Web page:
carries a map of the day,
                                                         sometimes creased 
                                                         in sorrow
                                                         or stained
What does your map of this day look like? Where lie the creases and stains?

Prepare to be uplifted and transported in revelatory light–and shadow–from without as well as within “your different selves.”  Miriam Sagan’s Luminosity invites you to contemplate not only the “loneliness/ of beauty,” but also “the architecture/ of suffering,” knowing, however, that “Buddha nature is everywhere” and that truth will always arise from “a fog bank/ of lies.” Luminosity is wildly, boldly illuminating.

Editor’s Note:  Luminosity is available in trade paperback for about $16.00 and as an e-book for about $4.00 from most major booksellers.

100 Thousand Poets for Change–Santa Fe–September 28. Please Join Us!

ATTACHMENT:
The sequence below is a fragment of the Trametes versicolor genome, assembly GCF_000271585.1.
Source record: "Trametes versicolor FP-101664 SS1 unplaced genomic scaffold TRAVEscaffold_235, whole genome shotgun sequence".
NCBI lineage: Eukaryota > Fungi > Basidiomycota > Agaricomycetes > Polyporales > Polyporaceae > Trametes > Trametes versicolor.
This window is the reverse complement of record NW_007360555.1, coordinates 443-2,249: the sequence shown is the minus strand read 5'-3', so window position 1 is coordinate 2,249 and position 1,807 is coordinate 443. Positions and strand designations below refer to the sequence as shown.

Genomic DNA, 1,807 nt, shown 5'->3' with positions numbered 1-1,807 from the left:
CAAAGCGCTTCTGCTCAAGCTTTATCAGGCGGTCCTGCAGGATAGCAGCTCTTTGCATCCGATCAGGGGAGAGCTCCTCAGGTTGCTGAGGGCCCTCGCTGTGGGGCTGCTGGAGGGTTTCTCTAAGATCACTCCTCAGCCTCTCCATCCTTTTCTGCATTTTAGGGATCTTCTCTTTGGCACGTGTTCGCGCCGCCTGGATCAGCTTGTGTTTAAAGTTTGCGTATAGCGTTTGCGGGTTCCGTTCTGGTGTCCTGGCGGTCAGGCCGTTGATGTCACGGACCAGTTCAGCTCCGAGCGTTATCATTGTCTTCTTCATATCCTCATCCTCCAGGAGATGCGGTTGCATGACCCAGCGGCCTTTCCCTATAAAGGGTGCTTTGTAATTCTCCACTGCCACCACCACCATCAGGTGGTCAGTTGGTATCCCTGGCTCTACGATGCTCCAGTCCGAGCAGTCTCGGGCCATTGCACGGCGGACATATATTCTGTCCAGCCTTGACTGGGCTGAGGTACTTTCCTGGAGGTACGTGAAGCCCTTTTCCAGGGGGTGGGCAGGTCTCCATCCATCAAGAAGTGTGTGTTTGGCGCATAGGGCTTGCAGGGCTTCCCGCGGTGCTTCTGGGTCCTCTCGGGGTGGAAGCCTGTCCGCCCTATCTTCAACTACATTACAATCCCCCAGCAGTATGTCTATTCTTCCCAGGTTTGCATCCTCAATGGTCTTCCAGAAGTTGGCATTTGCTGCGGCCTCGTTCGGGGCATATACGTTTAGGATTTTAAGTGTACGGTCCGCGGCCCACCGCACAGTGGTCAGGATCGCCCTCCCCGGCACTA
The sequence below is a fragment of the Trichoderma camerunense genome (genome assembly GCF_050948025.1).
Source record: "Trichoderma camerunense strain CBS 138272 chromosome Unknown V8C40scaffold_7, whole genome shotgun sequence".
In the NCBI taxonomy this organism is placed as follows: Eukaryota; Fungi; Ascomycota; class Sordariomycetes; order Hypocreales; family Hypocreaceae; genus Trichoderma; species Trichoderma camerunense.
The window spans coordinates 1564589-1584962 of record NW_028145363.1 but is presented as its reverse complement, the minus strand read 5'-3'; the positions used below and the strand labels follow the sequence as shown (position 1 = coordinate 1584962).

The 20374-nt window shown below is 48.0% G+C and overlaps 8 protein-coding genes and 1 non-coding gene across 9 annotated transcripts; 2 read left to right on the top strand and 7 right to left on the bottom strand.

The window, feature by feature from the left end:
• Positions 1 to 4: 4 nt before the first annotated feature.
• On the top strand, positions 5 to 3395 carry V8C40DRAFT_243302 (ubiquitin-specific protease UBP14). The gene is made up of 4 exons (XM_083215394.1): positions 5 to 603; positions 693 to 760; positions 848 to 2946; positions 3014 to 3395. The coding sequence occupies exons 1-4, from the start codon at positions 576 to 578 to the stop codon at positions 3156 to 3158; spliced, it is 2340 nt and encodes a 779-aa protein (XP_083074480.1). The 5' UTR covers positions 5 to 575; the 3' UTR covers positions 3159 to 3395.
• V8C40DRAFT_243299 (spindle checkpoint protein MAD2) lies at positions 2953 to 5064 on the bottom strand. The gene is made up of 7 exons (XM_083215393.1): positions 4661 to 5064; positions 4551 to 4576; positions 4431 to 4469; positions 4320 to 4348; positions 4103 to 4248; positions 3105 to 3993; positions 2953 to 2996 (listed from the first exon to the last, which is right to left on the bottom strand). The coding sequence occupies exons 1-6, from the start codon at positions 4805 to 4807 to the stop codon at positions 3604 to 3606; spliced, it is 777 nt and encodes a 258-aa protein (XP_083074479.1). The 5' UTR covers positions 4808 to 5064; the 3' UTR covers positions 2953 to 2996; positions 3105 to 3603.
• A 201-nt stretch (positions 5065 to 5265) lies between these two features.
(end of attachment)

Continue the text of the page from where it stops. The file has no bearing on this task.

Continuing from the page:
SFCC will host local 100 Thousand Poets for Change event from 1 to 3 p.m. September 28
Poets will read by Ethyl the Whale sculpture, public invited to free event on campus

SANTA FE, NM – Santa Fe Community College will host a Santa Fe 100 Thousand Poets for Change event from 1 to 3 p.m. Sept. 28 outdoors by the Ethyl the Whale sculpture on the college campus, 6401 Richards Ave.(Just across from La Familia clinic on campus) Michael Rothenberg organizes the international event. In Santa Fe, poet Miriam Sagan (former director of the creative writing program at SFCC) and Santa Fe Poet Laureate Elizabeth Jacobsen are organizing the Santa Fe event.

More than 25 poets will participate. Each poet will read one poem that speaks to peace, justice, sustainability – social, environmental and political change. Readers include Jacobson, Joan Logghe, Tom Ireland, Beyzad Dayeny, Jamie Figueroa, John Macker, Barbara Rockman, Serena Rodriguez, Barbara Robidoux, Mary McGinnis, Shuli Lamden and many others. The readers include community poets, as well as staff, faculty, students, alumni and friends of SFCC.